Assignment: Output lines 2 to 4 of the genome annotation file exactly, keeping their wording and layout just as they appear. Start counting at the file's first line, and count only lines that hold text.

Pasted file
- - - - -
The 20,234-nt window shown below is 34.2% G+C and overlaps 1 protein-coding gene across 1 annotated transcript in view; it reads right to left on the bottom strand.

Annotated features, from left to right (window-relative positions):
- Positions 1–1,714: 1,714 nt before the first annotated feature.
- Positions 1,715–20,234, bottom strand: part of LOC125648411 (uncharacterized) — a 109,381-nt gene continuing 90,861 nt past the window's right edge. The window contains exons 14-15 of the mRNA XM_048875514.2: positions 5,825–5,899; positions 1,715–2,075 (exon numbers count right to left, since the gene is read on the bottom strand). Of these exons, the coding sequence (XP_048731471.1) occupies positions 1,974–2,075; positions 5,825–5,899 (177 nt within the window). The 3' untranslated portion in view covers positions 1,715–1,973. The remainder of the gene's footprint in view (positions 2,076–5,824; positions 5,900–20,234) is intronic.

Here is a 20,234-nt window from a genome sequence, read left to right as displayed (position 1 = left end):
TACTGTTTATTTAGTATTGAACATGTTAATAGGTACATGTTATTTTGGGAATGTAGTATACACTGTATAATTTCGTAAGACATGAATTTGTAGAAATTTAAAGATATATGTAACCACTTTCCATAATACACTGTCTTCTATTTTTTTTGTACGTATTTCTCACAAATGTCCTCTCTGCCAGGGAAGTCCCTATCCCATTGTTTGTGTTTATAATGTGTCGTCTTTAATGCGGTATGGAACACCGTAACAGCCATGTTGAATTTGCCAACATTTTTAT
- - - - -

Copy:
Annotated features, from left to right (window-relative positions):
- Positions 1–1,714: 1,714 nt before the first annotated feature.
- Positions 1,715–20,234, bottom strand: part of LOC125648411 (uncharacterized) — a 109,381-nt gene continuing 90,861 nt past the window's right edge. The window contains exons 14-15 of the mRNA XM_048875514.2: positions 5,825–5,899; positions 1,715–2,075 (exon numbers count right to left, since the gene is read on the bottom strand). Of these exons, the coding sequence (XP_048731471.1) occupies positions 1,974–2,075; positions 5,825–5,899 (177 nt within the window). The 3' untranslated portion in view covers positions 1,715–1,973. The remainder of the gene's footprint in view (positions 2,076–5,824; positions 5,900–20,234) is intronic.